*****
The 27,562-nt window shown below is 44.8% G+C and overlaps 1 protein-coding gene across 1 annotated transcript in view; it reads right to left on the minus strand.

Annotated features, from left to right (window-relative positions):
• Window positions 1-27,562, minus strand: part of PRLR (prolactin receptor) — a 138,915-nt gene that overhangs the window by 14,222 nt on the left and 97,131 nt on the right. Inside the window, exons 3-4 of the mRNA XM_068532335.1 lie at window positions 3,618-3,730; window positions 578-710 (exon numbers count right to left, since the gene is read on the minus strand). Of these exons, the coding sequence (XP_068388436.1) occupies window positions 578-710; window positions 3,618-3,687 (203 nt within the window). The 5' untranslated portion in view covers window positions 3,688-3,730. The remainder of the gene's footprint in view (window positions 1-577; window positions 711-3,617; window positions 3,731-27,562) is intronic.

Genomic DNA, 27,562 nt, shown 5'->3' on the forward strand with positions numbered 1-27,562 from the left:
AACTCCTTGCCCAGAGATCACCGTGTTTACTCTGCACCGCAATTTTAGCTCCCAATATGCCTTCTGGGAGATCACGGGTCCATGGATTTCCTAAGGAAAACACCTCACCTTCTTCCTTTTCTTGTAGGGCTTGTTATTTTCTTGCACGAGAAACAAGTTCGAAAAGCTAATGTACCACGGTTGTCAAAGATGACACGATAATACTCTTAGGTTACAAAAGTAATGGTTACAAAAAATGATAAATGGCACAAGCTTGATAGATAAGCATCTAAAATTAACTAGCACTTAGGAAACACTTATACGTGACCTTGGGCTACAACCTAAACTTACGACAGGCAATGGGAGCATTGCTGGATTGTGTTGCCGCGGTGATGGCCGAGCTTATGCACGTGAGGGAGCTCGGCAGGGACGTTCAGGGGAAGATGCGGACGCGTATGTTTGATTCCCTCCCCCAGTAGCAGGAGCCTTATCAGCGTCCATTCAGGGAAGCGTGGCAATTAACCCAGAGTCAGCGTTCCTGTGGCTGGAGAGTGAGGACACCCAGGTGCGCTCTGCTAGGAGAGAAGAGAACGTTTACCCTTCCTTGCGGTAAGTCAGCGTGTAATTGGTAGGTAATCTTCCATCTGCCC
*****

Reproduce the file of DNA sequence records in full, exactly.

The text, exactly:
The 27,562-nt window shown below is 44.8% G+C and overlaps 1 protein-coding gene across 1 annotated transcript in view; it reads right to left on the minus strand.

Annotated features, from left to right (window-relative positions):
• Window positions 1-27,562, minus strand: part of PRLR (prolactin receptor) — a 138,915-nt gene that overhangs the window by 14,222 nt on the left and 97,131 nt on the right. Inside the window, exons 3-4 of the mRNA XM_068532335.1 lie at window positions 3,618-3,730; window positions 578-710 (exon numbers count right to left, since the gene is read on the minus strand). Of these exons, the coding sequence (XP_068388436.1) occupies window positions 578-710; window positions 3,618-3,687 (203 nt within the window). The 5' untranslated portion in view covers window positions 3,688-3,730. The remainder of the gene's footprint in view (window positions 1-577; window positions 711-3,617; window positions 3,731-27,562) is intronic.

Genomic DNA, 27,562 nt, shown 5'->3' on the forward strand with positions numbered 1-27,562 from the left:
AACTCCTTGCCCAGAGATCACCGTGTTTACTCTGCACCGCAATTTTAGCTCCCAATATGCCTTCTGGGAGATCACGGGTCCATGGATTTCCTAAGGAAAACACCTCACCTTCTTCCTTTTCTTGTAGGGCTTGTTATTTTCTTGCACGAGAAACAAGTTCGAAAAGCTAATGTACCACGGTTGTCAAAGATGACACGATAATACTCTTAGGTTACAAAAGTAATGGTTACAAAAAATGATAAATGGCACAAGCTTGATAGATAAGCATCTAAAATTAACTAGCACTTAGGAAACACTTATACGTGACCTTGGGCTACAACCTAAACTTACGACAGGCAATGGGAGCATTGCTGGATTGTGTTGCCGCGGTGATGGCCGAGCTTATGCACGTGAGGGAGCTCGGCAGGGACGTTCAGGGGAAGATGCGGACGCGTATGTTTGATTCCCTCCCCCAGTAGCAGGAGCCTTATCAGCGTCCATTCAGGGAAGCGTGGCAATTAACCCAGAGTCAGCGTTCCTGTGGCTGGAGAGTGAGGACACCCAGGTGCGCTCTGCTAGGAGAGAAGAGAACGTTTACCCTTCCTTGCGGTAAGTCAGCGTGTAATTGGTAGGTAATCTTCCATCTGCCC